By Chris Hauler
Entirely East Lansing
The City Council passed an ordinance that helps further East Lansing’s reputation as a city dedicated to arts and culture. The ordinance, which passed 3-1, requires that 1 percent of the cost of both private and city construction be used for public art.
According to city attorney Thomas Yeadon, the ordinance will not apply to plans that have already been approved.
“Once the effective date is established, any project seeking site plan approval that has not already submitted its request will be required to comply with this,” said Yeadon. “Site approval is when you have to show staff how you are meeting the percent for art requirement.”
Art with private developments would be capped at $25,000. A penalty, which includes denial of a certificate of occupancy, will be enforced on owners who fail to install the public art required by this ordinance or keep up with its maintenance.
Exemptions from this public art requirement include: Projects where the total cost is less than $500,000, renovations that cost less than $2.5 million, residential projects containing fewer than four residential units and projects where a developer donates a piece of art equivalent to 1 percent of total project costs.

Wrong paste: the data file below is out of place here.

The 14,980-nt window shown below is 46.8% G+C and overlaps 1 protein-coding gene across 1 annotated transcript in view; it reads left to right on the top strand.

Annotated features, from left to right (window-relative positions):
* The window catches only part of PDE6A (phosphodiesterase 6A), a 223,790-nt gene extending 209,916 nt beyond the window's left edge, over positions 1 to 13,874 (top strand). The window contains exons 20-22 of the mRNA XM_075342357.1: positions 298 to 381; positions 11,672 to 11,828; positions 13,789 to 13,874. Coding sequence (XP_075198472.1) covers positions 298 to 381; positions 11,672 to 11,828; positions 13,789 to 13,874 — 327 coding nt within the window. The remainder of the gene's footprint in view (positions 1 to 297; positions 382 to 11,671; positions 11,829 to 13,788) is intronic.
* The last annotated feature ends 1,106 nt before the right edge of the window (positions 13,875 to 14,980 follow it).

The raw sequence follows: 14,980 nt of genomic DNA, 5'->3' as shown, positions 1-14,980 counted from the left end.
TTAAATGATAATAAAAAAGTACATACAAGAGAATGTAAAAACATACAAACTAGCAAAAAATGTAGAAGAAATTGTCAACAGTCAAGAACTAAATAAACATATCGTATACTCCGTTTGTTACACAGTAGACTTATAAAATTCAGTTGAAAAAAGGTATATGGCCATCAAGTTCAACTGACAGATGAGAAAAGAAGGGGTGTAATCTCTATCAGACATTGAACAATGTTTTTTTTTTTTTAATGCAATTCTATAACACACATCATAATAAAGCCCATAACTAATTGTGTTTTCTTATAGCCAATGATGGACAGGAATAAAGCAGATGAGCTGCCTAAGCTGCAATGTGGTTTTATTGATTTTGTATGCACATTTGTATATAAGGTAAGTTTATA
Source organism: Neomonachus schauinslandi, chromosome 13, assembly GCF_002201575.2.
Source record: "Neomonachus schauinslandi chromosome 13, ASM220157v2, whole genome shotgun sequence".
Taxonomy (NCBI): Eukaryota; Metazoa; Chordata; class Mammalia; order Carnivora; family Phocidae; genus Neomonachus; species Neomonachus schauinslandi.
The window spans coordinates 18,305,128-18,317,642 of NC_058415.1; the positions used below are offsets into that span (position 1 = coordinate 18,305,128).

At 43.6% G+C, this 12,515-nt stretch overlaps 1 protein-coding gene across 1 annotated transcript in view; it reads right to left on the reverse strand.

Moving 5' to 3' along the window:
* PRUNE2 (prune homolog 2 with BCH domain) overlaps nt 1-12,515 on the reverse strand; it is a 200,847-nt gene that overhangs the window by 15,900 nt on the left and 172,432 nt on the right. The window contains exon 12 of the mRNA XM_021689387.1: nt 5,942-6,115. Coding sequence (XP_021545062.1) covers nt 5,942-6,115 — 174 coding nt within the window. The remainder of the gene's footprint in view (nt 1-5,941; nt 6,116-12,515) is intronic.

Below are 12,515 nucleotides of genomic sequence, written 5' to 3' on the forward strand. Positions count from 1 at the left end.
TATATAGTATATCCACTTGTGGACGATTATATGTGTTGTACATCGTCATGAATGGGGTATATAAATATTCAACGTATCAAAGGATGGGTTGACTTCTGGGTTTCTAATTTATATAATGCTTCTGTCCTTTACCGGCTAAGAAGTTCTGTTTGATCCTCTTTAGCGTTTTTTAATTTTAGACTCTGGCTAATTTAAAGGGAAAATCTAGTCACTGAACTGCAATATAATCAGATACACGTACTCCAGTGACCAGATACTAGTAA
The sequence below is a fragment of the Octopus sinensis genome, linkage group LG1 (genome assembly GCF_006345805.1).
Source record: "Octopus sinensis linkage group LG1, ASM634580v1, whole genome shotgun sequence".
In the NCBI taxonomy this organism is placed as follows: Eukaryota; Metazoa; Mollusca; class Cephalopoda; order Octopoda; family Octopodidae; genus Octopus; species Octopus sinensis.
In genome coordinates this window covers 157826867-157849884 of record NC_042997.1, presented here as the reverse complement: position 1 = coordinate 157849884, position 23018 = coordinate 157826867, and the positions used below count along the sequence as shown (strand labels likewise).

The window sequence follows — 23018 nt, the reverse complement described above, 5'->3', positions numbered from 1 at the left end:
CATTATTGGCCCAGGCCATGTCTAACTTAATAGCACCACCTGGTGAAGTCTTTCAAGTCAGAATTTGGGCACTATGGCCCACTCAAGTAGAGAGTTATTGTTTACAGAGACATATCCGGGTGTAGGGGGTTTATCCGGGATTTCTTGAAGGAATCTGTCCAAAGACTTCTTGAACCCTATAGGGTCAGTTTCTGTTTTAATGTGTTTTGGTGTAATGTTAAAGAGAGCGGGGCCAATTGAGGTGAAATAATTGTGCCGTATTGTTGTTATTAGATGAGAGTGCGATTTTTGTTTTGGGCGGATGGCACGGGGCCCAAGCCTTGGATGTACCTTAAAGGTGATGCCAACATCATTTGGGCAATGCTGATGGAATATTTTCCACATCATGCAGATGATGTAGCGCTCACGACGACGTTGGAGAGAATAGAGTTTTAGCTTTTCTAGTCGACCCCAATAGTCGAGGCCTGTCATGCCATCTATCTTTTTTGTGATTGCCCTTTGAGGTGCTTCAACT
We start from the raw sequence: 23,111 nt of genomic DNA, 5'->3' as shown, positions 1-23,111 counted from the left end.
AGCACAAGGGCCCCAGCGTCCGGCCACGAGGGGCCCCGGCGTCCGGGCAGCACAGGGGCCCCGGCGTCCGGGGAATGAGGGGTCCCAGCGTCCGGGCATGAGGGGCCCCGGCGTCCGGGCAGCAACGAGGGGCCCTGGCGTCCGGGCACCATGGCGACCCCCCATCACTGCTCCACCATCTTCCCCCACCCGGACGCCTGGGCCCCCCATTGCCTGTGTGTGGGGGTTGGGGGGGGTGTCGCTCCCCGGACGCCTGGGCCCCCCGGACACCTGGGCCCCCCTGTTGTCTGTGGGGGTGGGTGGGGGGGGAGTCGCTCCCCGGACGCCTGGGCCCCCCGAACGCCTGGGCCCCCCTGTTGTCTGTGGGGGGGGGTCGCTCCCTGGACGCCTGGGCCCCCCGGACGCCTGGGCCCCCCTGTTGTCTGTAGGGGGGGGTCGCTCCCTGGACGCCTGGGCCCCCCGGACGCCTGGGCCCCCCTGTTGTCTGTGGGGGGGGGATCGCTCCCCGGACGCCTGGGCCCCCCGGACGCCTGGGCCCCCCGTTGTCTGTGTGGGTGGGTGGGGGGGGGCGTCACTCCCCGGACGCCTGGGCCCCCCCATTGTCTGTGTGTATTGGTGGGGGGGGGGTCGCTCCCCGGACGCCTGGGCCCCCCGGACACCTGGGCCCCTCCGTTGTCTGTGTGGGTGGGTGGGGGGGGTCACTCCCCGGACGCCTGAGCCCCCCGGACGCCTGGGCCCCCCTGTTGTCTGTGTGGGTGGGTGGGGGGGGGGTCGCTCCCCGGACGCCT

East Lansing has a history as a community that celebrates art. The city’s art festival has been a staple in the community for more than 50 years, the film festival has been an annual event for 14 years, the Eli and Edythe Broad Museum of Art has been open for more than two years and the city just opened two maker studios.
“The idea behind the ordinance is to increase our investment in public art,” said Mayor Triplett. “Our intention is for this to be the exclusive means for funding public art.”
As of July 15, 2015, the city will be responsible to begin paying its share for public projects funded by East Lansing.
“I think it’s going to be a great benefit to the city,” said Council Member Kathy Boyle. “I think it’s a modest approach to funding art, but a steady approach to funding art.”